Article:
CR: People come from outside Dallas. We have people from other states all the time. Our catchment area, in theory, is the entire United States. In practice, it’s mostly the middle half of the country.
KM: How do mental health professionals here in the state, they need to know about the program.
CR: They can go to Timberlawn, which is the name of the hospital, which is in Dallas, and there’s a website for Timberlawn, or they can go to my website, which they can find through my name, or through r-o-s-s-i-n-s-t dot com. There’s a bunch of buttons on the side, one of which gives all the phone numbers for the hospitals and so on. And one way people do find out about it is mostly I talk all over the place at different conferences and so on, and reading the different books and papers that I’ve written.
KM: What would you like mental health professionals who might be listening to this podcast to have a criteria, or no, about a patient that would fit a good criteria to come in to your program?
CR: Complicated, difficult cases with lots of childhood trauma. The person needs hospitalization, which means they can’t be managed on an outpatient basis. They’re too suicidal, too disorganized, too overwhelmed with symptoms, too heavily into their addictions, and where are you going to send them? The reason you’re going to send them to us is, first of all, they have insurance that will cover it, but they’re committed to recovery, they have a work ethic, and they have really serious problems and need some containment and structure and help, and basically, in a couple of weeks, we can pour in 40-50 hours a week of therapy, which is totally impossible on an outpatient basis. We don’t just have the person sit there until they cool off sort of thing, we do a lot of work, and the way we achieve stabilization so you’re less suicidal, more committed to recovery, able to be sent back to your therapist as a whole lot of therapy work. The person leaves our facility with the toolbox that’s got a lot more tools in it than when they arrived. The model is a combination of – no model’s totally unique — it’s a combination of cognitive therapy, experiential therapies, systems ideas, family systems-type approach, and some psychoanalytical ideas thrown in there. It’s a technically eclectic type of psychotherapy, but it’s within this model that’s very organized and structured, focuses on ambivalent attachment to the perpetrator and self-blame, which is my model, is called the locus of control shift. Those are two core things we focus on. We do a lot of teaching, so there’s a group called Trauma Education group, we teach in the groups, we teach in the individual, we have handouts, we have homework assignments, and it’s very structured.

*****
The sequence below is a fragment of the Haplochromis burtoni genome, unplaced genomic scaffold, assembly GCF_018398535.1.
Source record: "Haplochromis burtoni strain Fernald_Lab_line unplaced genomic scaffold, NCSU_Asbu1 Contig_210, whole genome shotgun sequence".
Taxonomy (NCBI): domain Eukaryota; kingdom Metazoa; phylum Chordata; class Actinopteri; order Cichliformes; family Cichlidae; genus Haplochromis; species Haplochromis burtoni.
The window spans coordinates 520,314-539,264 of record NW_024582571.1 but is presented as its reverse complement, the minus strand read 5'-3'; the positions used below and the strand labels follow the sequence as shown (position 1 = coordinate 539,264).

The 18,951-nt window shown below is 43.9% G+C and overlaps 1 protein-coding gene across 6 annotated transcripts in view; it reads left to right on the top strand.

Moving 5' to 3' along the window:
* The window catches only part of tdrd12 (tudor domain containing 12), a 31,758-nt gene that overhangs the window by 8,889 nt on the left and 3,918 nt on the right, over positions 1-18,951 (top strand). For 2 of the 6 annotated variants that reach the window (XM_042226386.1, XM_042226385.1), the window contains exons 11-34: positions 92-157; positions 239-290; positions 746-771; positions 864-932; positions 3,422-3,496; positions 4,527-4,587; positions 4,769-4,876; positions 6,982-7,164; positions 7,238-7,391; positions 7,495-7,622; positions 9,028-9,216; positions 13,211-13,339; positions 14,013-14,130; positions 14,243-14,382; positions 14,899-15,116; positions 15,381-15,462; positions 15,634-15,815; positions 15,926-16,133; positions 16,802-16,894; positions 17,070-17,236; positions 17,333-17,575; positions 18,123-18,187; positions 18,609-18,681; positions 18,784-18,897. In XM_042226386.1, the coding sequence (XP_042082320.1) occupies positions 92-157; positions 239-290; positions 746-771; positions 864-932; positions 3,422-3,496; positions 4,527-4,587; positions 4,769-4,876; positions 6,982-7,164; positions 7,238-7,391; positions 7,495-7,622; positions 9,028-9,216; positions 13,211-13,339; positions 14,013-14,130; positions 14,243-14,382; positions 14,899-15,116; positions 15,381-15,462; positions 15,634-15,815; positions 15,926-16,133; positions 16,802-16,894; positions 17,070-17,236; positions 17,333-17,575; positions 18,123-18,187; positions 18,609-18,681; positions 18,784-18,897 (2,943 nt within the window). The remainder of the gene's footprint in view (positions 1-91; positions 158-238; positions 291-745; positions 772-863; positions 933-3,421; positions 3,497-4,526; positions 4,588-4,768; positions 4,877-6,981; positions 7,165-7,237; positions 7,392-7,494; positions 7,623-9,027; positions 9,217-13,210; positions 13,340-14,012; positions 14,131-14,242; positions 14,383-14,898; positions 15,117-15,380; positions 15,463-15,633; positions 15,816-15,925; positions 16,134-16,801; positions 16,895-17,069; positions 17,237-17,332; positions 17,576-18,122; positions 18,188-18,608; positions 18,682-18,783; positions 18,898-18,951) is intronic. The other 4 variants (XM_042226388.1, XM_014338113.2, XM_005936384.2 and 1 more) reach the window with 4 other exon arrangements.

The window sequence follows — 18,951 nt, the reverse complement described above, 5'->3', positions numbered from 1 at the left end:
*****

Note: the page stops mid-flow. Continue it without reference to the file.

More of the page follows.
KM: It’s very proactive and very involved.
CR: Yes.
KM: That’s awesome.
CR: One cool feature we have, and the reason we have this – it’s called the Visiting Professionals Program – is that, when I was in medical school, in one day, the coolest rotation I had – of course, I liked psychiatry the best – but the coolest rotation as the surgery rotation. The surgeon was this Scotsman with a very thick Scottish accent. He was always ranting on about nursing had just gone all to pieces because these crazy holistic nurses wanted to take over. Medical students had gone down the tubes because they didn’t wear ties anymore. But he was the most amazing clinician that I ever met. His surgical technique was so fantastic. On one day, it was in a smaller hospital. If you’re in the main teaching hospital, there’s a crowd of 2000 in the OR and the medical student can’t see anything. But here, there’s just me, the intern, and the anesthetist, and the nurses and the surgeon. I’m standing right there for six-and-a-half hours in one procedure. So in one day, I got to watch a surgeon at work for six and a half hours. That’s more than the total time watching psychiatrists at work in four years in residency.